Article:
As recreational boating grows in popularity across the globe, more people will be on the water — fishing, water skiing, traveling and exploring the world. And, to stay safe, these seafarers will need medical, security, evacuation, travel risk and crisis management services.
More boats will docked, moored, anchored or sailing across the globe in the next five years.
Originally projected to reach an estimated $35 billion by 2022, the global market of leisure boats is now predicted to reach $46 billion by 2027.
The growth of the boating community isn’t just due to the pandemic. The recreational boating industry has been on the rise for years, according to the National Marine Manufacturers Association. It is estimated that there are at least 140 million active boaters and watersports participants worldwide, including almost 100 million across the United States and Canada, 36 million across Europe and more than 5 million in Australia.
With the rising growth of disposable income in China, Asia Pacific is expected to experience the highest growth between 2020 and 2027 due to increased spending on leisure and travel. Boat International predicts a new generation of yacht buyers, specifically young Europeans and Americans, to drive the market in the future.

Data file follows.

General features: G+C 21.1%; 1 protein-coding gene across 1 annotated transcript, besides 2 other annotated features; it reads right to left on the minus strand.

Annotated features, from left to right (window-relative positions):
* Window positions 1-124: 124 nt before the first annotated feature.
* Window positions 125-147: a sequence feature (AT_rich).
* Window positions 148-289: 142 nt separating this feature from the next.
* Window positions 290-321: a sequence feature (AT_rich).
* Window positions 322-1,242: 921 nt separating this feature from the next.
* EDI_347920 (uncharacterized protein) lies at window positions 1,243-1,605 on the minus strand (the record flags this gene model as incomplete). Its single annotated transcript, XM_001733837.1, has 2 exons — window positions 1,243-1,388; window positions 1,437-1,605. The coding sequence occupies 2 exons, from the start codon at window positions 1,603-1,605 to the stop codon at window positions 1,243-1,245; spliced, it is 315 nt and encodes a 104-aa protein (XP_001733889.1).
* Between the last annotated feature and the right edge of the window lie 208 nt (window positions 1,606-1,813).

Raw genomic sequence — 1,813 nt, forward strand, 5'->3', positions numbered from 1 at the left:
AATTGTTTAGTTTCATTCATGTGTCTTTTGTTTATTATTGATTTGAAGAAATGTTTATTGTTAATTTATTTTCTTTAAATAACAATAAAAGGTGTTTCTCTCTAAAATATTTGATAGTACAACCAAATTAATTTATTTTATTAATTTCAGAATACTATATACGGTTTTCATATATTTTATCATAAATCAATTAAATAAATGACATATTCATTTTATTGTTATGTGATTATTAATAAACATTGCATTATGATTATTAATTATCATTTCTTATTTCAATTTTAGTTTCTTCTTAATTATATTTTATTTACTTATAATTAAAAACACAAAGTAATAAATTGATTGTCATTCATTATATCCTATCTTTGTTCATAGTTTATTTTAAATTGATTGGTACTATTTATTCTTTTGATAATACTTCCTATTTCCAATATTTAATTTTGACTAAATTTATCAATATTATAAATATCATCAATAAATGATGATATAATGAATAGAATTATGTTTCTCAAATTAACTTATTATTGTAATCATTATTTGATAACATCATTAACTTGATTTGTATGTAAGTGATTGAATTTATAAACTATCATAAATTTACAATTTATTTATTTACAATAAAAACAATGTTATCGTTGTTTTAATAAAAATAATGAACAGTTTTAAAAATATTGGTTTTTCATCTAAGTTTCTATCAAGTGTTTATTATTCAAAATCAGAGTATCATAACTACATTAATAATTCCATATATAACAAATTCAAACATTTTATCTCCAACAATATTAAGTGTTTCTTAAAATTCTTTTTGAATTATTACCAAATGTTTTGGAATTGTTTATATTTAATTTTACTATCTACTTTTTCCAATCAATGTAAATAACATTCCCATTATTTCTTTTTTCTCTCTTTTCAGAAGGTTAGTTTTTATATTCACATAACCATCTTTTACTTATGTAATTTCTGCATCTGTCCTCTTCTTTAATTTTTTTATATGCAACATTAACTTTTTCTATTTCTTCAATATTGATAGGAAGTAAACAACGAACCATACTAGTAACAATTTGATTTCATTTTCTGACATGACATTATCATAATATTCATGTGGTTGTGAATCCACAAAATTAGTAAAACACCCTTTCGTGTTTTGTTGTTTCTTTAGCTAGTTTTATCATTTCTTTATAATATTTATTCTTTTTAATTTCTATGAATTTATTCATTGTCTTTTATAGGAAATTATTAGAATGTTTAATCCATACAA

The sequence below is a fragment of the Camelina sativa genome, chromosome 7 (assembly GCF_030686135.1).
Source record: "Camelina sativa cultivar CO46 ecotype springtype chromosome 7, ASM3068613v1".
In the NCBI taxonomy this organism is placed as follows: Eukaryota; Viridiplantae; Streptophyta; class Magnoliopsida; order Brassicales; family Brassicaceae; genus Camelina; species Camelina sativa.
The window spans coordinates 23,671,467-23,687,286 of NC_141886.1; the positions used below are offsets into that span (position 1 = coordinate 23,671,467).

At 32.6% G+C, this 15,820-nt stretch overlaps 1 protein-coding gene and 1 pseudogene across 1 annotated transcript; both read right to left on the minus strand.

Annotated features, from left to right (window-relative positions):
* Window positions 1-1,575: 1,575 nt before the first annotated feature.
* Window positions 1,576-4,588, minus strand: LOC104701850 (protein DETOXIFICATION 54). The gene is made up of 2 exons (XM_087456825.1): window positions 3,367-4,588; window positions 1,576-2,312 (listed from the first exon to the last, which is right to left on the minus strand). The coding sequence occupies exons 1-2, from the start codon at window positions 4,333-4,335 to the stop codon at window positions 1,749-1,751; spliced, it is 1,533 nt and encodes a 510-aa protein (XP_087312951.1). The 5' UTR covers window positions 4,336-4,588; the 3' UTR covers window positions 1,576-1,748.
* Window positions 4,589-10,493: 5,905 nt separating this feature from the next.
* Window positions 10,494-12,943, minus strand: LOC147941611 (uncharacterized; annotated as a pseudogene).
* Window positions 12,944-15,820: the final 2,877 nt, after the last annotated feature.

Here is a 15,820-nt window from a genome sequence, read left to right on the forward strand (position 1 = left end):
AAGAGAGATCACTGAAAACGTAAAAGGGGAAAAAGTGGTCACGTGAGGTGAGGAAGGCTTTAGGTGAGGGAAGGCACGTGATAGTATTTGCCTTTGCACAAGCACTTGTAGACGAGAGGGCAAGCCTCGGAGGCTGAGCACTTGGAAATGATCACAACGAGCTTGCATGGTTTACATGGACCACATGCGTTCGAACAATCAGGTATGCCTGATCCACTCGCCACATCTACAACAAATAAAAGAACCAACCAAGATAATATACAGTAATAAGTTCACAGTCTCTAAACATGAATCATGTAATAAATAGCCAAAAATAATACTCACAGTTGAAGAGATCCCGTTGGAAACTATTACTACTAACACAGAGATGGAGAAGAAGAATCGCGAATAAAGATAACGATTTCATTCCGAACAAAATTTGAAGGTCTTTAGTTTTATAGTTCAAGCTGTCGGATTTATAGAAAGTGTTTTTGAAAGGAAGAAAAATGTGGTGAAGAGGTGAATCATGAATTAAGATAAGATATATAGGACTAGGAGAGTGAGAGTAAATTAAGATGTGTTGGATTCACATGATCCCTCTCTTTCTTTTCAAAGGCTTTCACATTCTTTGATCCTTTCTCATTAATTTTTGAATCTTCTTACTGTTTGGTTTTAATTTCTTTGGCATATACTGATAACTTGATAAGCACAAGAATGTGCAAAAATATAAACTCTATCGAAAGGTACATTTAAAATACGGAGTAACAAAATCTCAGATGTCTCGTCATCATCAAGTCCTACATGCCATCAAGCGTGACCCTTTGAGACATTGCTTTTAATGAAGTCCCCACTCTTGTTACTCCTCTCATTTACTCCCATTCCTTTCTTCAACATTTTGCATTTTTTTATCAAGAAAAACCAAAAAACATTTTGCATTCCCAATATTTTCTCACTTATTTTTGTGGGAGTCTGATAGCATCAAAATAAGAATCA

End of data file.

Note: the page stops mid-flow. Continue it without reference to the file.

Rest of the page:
Boats Bring People to the Water
The pandemic did provide a boost, particularly for sales of new powerboats in the U.S. More than 310,000 new powerboats sold in 2020 — a number not seen since 2007. Brunswick, with brands Mercury Marine and Boston Whaler, found its third-quarter net sales were up 26% in 2020 compared to 2019.
Travel restrictions and work from home protocols also allowed more opportunity for outdoor recreation and exploration of local rivers, ponds, lakes and oceans. A Global Rescue survey found fishing as the second most popular low-risk pandemic pastime with 22% of respondents.
Boaters traditionally are middle age; currently the average age of a boat owner is just over 50 years. But COVID-19 changed that demographic, according to Brunswick CEO David Foulkes.
“We’ve attracted a new demographic,” Foulkes told CNBC, explaining Brunswick boat buyers have become more ethnically diverse and the average age dropped into the 40s. Sales also have risen among women. “I think that provides us great momentum, not just next year but into future years.”
Knowing the increase in outdoor adventures meant a greater need for travel protection services, Global Rescue memberships expanded to include Local Field Rescue services within 100 miles of home. Whether you’re canoeing, kayaking, fishing or simply enjoying a view of the water, Global Rescue is there if you get ill or injured and you’re unable to get to safety on your own.
Rescue from the Place of Injury
Maritime rescues can be tricky, but Global Rescue, the pioneer of worldwide field rescue, offers evacuations to travelers with houseboats, trawlers, cabin cruisers or yachts. Each situation has different challenges, but there’s a standard protocol to ensure safety.